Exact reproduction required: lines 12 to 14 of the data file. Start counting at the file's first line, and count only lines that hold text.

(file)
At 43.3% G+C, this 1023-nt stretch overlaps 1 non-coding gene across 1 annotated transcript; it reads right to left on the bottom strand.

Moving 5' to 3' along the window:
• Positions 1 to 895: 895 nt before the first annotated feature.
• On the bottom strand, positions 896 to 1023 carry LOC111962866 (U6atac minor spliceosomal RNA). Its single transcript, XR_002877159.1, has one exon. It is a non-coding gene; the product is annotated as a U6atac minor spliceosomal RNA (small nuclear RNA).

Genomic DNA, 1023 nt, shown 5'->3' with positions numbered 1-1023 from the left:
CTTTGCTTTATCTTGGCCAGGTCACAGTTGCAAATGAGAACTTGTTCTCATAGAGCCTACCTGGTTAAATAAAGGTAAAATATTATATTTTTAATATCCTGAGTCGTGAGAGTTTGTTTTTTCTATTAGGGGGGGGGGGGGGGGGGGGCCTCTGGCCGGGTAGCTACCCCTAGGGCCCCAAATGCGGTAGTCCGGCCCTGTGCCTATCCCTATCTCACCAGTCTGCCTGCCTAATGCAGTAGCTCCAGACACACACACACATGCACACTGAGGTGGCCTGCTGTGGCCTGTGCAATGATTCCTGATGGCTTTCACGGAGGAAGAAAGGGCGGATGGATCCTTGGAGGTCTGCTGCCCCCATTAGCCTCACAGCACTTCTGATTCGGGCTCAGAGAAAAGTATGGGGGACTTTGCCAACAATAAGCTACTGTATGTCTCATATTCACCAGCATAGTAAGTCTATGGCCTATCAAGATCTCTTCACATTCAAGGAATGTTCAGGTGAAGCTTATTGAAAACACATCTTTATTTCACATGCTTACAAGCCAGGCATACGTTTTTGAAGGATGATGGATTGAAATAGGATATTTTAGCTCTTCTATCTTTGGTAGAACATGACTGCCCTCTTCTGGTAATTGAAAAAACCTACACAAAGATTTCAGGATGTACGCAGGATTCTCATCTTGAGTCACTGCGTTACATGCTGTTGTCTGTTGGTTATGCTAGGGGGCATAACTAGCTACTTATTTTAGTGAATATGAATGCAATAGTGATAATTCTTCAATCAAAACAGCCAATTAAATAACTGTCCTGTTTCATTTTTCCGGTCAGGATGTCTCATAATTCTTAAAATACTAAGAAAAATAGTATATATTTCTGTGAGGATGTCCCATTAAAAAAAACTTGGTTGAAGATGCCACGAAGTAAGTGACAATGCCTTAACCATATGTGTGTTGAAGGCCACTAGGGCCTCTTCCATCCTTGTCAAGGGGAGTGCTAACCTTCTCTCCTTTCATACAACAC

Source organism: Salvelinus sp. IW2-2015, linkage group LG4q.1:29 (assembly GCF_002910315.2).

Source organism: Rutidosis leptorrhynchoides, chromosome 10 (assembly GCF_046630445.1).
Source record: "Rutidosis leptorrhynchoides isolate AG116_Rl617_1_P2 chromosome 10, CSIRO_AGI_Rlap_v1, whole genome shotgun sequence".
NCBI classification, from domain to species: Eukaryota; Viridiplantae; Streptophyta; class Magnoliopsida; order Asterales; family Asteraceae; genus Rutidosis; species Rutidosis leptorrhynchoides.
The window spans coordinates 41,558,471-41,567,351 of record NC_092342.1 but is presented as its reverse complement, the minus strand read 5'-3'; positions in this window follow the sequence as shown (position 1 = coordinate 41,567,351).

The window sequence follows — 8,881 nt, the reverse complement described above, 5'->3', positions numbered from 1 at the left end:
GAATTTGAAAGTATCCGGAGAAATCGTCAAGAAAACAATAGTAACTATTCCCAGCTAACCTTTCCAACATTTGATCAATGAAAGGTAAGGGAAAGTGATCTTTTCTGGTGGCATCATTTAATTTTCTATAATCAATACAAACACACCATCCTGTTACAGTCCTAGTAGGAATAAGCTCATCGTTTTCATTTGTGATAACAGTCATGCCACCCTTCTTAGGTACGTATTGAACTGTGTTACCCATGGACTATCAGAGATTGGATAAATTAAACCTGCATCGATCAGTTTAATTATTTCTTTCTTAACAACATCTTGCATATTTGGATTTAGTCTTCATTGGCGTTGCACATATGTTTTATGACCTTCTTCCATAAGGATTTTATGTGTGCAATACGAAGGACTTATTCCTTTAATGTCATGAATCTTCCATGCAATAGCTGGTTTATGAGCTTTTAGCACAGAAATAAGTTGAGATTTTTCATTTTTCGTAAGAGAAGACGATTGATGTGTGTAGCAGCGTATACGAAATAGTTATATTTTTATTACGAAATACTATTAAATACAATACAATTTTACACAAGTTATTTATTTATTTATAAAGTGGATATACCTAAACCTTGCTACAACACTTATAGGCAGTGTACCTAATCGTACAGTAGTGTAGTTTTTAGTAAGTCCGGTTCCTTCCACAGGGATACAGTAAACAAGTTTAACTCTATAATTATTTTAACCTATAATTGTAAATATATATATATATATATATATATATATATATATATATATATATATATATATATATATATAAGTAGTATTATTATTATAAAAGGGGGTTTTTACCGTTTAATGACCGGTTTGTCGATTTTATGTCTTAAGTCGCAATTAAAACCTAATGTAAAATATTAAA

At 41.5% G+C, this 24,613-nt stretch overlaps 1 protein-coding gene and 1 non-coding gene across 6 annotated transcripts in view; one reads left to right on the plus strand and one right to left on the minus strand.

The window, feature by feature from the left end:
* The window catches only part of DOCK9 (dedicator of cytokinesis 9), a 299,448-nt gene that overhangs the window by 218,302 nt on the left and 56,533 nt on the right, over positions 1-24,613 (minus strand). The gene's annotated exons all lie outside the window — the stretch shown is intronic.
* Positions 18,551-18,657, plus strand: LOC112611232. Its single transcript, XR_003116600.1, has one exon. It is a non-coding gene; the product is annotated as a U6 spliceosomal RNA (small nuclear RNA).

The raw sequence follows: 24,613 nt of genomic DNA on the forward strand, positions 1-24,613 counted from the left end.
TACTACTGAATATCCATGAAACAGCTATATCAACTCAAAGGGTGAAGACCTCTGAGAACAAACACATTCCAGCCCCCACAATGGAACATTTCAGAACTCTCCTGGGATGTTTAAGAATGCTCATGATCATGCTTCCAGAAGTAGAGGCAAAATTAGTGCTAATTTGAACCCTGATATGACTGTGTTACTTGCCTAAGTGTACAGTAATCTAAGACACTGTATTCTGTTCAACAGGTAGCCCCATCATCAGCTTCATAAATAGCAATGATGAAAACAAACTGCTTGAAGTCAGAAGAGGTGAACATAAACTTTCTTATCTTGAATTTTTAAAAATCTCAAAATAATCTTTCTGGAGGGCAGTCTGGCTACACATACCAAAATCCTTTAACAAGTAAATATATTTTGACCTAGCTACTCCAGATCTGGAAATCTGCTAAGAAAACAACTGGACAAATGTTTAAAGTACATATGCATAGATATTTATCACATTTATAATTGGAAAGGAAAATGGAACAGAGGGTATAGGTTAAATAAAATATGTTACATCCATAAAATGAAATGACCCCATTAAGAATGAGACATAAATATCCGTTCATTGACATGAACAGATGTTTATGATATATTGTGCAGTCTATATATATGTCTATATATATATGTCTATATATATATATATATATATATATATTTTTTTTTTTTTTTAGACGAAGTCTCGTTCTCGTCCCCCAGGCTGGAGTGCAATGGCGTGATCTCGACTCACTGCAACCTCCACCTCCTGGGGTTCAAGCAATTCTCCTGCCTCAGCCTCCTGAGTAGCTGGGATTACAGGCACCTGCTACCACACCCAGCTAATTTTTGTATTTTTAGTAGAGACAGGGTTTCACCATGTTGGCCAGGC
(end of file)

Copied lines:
The window sequence follows — 8,881 nt, the reverse complement described above, 5'->3', positions numbered from 1 at the left end:
GAATTTGAAAGTATCCGGAGAAATCGTCAAGAAAACAATAGTAACTATTCCCAGCTAACCTTTCCAACATTTGATCAATGAAAGGTAAGGGAAAGTGATCTTTTCTGGTGGCATCATTTAATTTTCTATAATCAATACAAACACACCATCCTGTTACAGTCCTAGTAGGAATAAGCTCATCGTTTTCATTTGTGATAACAGTCATGCCACCCTTCTTAGGTACGTATTGAACTGTGTTACCCATGGACTATCAGAGATTGGATAAATTAAACCTGCATCGATCAGTTTAATTATTTCTTTCTTAACAACATCTTGCATATTTGGATTTAGTCTTCATTGGCGTTGCACATATGTTTTATGACCTTCTTCCATAAGGATTTTATGTGTGCAATACGAAGGACTTATTCCTTTAATGTCATGAATCTTCCATGCAATAGCTGGTTTATGAGCTTTTAGCACAGAAATAAGTTGAGATTTTTCATTTTTCGTAAGAGAAGACGATTGATGTGTGTAGCAGCGTATACGAAATAGTTATATTTTTATTACGAAATACTATTAAATACAATACAATTTTACACAAGTTATTTATTTATTTATAAAGTGGATATACCTAAACCTTGCTACAACACTTATAGGCAGTGTACCTAATCGTACAGTAGTGTAGTTTTTAGTAAGTCCGGTTCCTTCCACAGGGATACAGTAAACAAGTTTAACTCTATAATTATTTTAACCTATAATTGTAAATATATATATATATATATATATATATATATATATATATATATATATATATATATATATATAAGTAGTATTATTATTATAAAAGGGGGTTTTTACCGTTTAATGACCGGTTTGTCGATTTTATGTCTTAAGTCGCAATTAAAACCTAATGTAAAATATTAAA

At 41.5% G+C, this 24,613-nt stretch overlaps 1 protein-coding gene and 1 non-coding gene across 6 annotated transcripts in view; one reads left to right on the plus strand and one right to left on the minus strand.